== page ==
It will probably be May before a closed, 2.6-mile section of the East Lake Sammamish Trail is paved and reopened for bicycle and pedestrian traffic.
Then you better rush out and get in your bike rides on the 11-mile rail-trail that runs between Redmond and Issaquah by mid-summer, because that’s when another 1.2-mile section will be shut down for paving.
King County is upgrading the crushed limestone surface of the trail to smooth asphalt. It’s a job that’s been split up into segments and started 4 years ago.
So far, crews have completed the 1.2-mile northern-most section in Redmond, and a 2.2-mile southern-most segment in Issaquah.
The North Sammamish segment has been closed for work since April 2014 and runs between 187th Avenue NE to Inglewood Hill Road.
Currently, crews are working on paving and landscaping, as well as installing fencing and signage. Gina Auld, capital project manager, said they intend to reopen the trail in May.
This may have been the most difficult section of the trail to upgrade, as 42 retaining walls had to be built to hold back the hillside. Also, stairs to recreational properties and fish-friendly culverts were built, and contractors did this while maintaining access for trailside homeowners.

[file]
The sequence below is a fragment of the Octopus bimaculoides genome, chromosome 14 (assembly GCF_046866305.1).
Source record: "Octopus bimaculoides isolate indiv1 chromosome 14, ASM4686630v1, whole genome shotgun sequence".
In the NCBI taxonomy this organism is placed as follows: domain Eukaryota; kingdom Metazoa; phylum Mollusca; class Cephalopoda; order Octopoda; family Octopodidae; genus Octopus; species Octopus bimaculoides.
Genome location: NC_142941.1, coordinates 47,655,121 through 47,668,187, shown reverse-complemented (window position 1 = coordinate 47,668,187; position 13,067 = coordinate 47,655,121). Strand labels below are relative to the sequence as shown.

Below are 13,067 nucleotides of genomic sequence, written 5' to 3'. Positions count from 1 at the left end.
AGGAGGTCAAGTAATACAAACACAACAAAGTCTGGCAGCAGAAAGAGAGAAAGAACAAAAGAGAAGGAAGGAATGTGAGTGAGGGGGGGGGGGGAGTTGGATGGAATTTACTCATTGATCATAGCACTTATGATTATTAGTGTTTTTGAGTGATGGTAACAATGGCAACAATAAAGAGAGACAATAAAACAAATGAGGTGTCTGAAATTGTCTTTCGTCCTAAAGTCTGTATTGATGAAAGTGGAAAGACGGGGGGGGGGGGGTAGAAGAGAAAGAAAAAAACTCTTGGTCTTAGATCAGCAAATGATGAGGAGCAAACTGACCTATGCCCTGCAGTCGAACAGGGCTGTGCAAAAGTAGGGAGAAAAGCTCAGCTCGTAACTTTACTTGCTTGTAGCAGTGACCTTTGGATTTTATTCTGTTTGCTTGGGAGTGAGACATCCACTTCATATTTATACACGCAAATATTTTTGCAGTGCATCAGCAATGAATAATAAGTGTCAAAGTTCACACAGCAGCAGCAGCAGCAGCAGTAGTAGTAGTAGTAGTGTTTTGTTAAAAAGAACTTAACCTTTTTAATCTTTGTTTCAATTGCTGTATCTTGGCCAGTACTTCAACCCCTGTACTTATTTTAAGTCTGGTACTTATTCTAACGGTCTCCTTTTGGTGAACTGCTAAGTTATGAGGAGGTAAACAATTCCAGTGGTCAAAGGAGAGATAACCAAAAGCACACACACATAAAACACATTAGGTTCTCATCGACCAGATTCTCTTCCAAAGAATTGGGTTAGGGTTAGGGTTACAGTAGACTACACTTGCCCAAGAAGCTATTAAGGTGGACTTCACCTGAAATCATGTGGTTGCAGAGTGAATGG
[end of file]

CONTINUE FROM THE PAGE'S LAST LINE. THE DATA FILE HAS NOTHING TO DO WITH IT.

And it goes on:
The South Sammamish segment that’s up to bat next runs from SE 43rd Way to SE 33rd Street and is currently in design.
The last segment to be paved, South Sammamish segment B, is 3.6 miles long and runs from SE 33rd Street to Ingewood Hill Road. That’s currently in planning stages.
Wider and smoother
When complete, the trail will be widened to a 10- to 12-foot paved surface with 2-foot gravel shoulders on both sides. The sight-lines will be improved for trail users and that asphalt surface will be silky smooth. It will complete a paved trail surface from Issaquah to Seattle, a distance of more than 40 miles. The paved corridor will comprise the Burke-Gilman Trail, Sammamish River Trail, Marymoor Connector, East Lake Sammamish Trail and the Issaquah-Preston Trail.
In the meantime, users must detour onto East Lake Sammamish Parkway to get around these construction zones.
For more information on the project and links to plans, see the capital improvements website for the East Lake Sammamish Trail. Also, check out the trail construction FAQ.